There is really nothing new about GPS: the technology was reinvented from the old. After satellite communications was established, scientists and engineers started to look for different ways of utilizing this fascinating space marvel. Radio navigation systems had been developed during the World War II for aircraft operations, which subsequently evolved into Loran satellite system.
In 1958, the U.S. Navy began working on Loran satellite to develop a system “Transit” for indicating the position of a receiver on the ground. Two years later, the navy launched Transit-1B system to demonstrate the feasibility of using satellites for navigational aids. A receiver on a ship used the measured shift of satellite’s radio signal, along with known characteristics of the satellite orbits, to calculate the ship position.
GPS has been reinvented from satellite communications
A practical system was born out of the need of the U.S. troops to pinpoint their locations during the Vietnam War. However, this system had a limited accuracy and was difficult to use due to its bulky terminal size. So, in the mid-1970s, the U.S. Department of Defense began a project to upgrade the navigation devices built around this concept for classified military use. The solution they developed required two dozen satellites, atomic clocks, microwave radio transmitters and some heavy-duty number-crunching hardware.
A more portable unit could now pinpoint an object’s exact location anywhere on the globe by receiving signals from a network of satellites in an orbit and triangulate them to determine latitude and longitude. The military called it Navstar, after the satellite constellation it used, but the industry and users ignored this nomenclature, and technology became known to the world as Global Positioning System or GPS.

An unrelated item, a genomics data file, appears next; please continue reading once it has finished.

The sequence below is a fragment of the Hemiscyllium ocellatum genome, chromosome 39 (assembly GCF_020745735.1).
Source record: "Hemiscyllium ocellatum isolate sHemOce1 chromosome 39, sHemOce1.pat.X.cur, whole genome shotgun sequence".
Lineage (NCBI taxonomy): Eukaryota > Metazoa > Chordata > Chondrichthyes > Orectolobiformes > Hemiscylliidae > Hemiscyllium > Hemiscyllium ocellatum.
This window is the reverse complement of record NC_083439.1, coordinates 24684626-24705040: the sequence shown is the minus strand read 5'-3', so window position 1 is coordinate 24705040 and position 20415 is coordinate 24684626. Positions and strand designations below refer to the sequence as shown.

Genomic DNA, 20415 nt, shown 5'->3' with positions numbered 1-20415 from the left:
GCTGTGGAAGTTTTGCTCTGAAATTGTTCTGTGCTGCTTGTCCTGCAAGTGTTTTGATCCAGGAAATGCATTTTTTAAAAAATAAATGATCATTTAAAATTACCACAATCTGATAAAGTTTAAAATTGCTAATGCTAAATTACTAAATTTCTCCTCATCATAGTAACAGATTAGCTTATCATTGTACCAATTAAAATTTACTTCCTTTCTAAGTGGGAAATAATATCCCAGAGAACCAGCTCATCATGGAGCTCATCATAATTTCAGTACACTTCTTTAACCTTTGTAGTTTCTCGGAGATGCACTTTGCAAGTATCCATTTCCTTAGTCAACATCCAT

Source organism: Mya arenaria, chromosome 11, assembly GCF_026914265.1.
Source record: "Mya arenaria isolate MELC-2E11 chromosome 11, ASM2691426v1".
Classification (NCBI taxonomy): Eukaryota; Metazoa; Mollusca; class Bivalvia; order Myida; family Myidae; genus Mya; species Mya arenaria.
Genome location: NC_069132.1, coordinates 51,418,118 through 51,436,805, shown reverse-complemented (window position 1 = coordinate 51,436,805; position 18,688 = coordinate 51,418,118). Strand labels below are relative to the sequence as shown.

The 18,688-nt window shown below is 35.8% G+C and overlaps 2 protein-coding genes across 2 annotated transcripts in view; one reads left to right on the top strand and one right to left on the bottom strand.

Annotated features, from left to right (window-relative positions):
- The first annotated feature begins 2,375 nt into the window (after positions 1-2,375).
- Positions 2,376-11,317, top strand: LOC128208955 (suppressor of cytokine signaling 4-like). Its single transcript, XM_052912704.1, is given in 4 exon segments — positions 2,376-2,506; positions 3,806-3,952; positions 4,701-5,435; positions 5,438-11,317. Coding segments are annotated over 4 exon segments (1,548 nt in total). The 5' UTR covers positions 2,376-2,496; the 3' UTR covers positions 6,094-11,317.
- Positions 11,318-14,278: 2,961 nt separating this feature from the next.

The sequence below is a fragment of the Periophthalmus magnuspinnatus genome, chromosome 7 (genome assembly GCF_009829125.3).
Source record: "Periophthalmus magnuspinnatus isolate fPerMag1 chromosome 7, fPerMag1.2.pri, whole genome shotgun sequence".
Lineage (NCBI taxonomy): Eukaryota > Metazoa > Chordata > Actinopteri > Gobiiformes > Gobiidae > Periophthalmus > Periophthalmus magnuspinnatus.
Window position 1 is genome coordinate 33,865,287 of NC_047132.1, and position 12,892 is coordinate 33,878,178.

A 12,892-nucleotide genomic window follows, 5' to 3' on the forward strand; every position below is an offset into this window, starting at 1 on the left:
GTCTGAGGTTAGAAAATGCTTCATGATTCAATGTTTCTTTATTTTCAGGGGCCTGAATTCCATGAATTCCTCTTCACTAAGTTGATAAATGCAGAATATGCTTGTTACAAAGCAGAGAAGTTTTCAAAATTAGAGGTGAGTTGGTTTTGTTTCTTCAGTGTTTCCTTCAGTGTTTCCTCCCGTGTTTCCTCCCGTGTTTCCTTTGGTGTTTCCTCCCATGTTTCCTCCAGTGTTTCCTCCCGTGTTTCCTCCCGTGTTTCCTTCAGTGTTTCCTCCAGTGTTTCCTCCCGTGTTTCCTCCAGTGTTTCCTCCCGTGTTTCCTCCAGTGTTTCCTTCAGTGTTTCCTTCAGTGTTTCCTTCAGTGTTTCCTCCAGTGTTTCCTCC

The operational system contained twenty-one satellites in three orbital planes, with three spare satellites. The GPS collection of twenty-four satellites orbited twelve thousand miles above the Earth. These satellites constantly transmitted their precise time and position in space. With GPS, a receiver on ground or in the air could calculate its position using time signals from the satellites.
The calculation itself was based on a kind of triangulation—a math technique used to locate an object based on its distance from three points. So signals from three satellites were necessary, although in practice a fourth satellite was used to improve the accuracy of the other three signals. The result was that a GPS receiver could produce highly accurate coordinates of latitude, longitude, and altitude.
GPS was originally developed for military use
The U.S. Air Force played a crucial role in nurturing the GPS technology by incorporating features like accurate digital maps and satellite photographs. As a result, the pilots were able to spot the key target areas and hit them effectively. Precision-guided munitions, dubbed “smart bombs,” increasingly used GPS to hone in on a fixed target such as a military installation or an airfield.
Content of this article is based on excerpts from Smartphone: Mobile Revolution at the Crossroads of Communications, Computing and Consumer Electronics.Share this post via: